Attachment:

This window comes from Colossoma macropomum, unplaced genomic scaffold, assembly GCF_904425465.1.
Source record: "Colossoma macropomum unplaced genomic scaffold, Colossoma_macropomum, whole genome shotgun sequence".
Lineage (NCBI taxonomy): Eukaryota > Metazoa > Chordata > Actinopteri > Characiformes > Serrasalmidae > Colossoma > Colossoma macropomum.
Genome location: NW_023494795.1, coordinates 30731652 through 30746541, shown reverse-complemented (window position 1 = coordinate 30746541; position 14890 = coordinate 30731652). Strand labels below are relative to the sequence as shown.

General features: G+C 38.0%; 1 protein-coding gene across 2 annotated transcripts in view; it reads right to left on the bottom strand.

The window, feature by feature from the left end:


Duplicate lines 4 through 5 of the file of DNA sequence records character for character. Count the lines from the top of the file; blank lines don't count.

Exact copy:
Genome location: NW_023494795.1, coordinates 30731652 through 30746541, shown reverse-complemented (window position 1 = coordinate 30746541; position 14890 = coordinate 30731652). Strand labels below are relative to the sequence as shown.

General features: G+C 38.0%; 1 protein-coding gene across 2 annotated transcripts in view; it reads right to left on the bottom strand.